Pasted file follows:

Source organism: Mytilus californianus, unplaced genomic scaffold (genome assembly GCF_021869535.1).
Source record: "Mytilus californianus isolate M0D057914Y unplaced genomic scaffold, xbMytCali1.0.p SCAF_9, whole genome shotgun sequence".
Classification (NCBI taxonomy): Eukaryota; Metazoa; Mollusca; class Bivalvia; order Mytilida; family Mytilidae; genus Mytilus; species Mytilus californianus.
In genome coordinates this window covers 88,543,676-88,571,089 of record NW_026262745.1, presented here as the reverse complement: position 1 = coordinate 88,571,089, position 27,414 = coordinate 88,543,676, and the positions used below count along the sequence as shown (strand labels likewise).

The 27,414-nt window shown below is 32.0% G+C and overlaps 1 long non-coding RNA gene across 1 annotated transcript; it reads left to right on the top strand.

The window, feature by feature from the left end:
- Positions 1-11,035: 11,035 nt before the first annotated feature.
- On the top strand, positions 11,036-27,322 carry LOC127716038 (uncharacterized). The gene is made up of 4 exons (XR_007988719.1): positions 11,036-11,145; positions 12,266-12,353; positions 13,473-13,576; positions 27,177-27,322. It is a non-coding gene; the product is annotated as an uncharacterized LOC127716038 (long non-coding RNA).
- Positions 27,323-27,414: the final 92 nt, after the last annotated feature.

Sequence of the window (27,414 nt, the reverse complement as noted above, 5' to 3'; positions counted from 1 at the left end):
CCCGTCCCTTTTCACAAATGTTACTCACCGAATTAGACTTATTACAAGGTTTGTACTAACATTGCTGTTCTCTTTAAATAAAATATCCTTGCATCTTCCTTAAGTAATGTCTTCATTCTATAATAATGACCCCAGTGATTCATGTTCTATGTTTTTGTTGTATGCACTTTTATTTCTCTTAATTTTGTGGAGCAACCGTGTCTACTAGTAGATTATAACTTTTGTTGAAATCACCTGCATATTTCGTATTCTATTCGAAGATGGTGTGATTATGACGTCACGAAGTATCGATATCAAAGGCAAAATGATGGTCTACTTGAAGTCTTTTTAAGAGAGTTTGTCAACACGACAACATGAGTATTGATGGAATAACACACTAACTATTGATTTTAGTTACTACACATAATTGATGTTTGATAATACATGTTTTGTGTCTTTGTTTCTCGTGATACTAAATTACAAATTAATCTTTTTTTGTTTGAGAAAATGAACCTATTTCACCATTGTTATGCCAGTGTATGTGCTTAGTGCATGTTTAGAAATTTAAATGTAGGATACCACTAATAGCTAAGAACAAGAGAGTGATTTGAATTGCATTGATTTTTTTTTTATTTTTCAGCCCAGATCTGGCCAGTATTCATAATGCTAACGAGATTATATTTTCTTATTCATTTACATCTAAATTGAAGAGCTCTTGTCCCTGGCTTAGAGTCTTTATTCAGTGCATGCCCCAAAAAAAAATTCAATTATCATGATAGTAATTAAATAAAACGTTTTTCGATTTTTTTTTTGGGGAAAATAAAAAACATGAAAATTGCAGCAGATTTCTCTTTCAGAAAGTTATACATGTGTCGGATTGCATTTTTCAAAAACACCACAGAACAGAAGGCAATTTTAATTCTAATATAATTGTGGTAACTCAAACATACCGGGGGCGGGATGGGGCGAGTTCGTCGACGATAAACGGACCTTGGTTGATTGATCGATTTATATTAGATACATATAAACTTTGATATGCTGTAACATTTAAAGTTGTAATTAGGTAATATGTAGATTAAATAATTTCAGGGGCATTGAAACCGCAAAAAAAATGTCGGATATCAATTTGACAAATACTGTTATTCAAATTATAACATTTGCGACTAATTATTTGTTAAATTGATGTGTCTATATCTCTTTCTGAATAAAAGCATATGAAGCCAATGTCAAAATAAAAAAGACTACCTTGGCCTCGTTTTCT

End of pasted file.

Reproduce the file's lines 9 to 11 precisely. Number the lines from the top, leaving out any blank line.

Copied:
- Positions 27,323-27,414: the final 92 nt, after the last annotated feature.

Sequence of the window (27,414 nt, the reverse complement as noted above, 5' to 3'; positions counted from 1 at the left end):
CCCGTCCCTTTTCACAAATGTTACTCACCGAATTAGACTTATTACAAGGTTTGTACTAACATTGCTGTTCTCTTTAAATAAAATATCCTTGCATCTTCCTTAAGTAATGTCTTCATTCTATAATAATGACCCCAGTGATTCATGTTCTATGTTTTTGTTGTATGCACTTTTATTTCTCTTAATTTTGTGGAGCAACCGTGTCTACTAGTAGATTATAACTTTTGTTGAAATCACCTGCATATTTCGTATTCTATTCGAAGATGGTGTGATTATGACGTCACGAAGTATCGATATCAAAGGCAAAATGATGGTCTACTTGAAGTCTTTTTAAGAGAGTTTGTCAACACGACAACATGAGTATTGATGGAATAACACACTAACTATTGATTTTAGTTACTACACATAATTGATGTTTGATAATACATGTTTTGTGTCTTTGTTTCTCGTGATACTAAATTACAAATTAATCTTTTTTTGTTTGAGAAAATGAACCTATTTCACCATTGTTATGCCAGTGTATGTGCTTAGTGCATGTTTAGAAATTTAAATGTAGGATACCACTAATAGCTAAGAACAAGAGAGTGATTTGAATTGCATTGATTTTTTTTTTATTTTTCAGCCCAGATCTGGCCAGTATTCATAATGCTAACGAGATTATATTTTCTTATTCATTTACATCTAAATTGAAGAGCTCTTGTCCCTGGCTTAGAGTCTTTATTCAGTGCATGCCCCAAAAAAAAATTCAATTATCATGATAGTAATTAAATAAAACGTTTTTCGATTTTTTTTTTGGGGAAAATAAAAAACATGAAAATTGCAGCAGATTTCTCTTTCAGAAAGTTATACATGTGTCGGATTGCATTTTTCAAAAACACCACAGAACAGAAGGCAATTTTAATTCTAATATAATTGTGGTAACTCAAACATACCGGGGGCGGGATGGGGCGAGTTCGTCGACGATAAACGGACCTTGGTTGATTGATCGATTTATATTAGATACATATAAACTTTGATATGCTGTAACATTTAAAGTTGTAATTAGGTAATATGTAGATTAAATAATTTCAGGGGCATTGAAACCGCAAAAAAAATGTCGGATATCAATTTGACAAATACTGTTATTCAAATTATAACATTTGCGACTAATTATTTGTTAAATTGATGTGTCTATATCTCTTTCTGAATAAAAGCATATGAAGCCAATGTCAAAATAAAAAAGACTACCTTGGCCTCGTTTTCT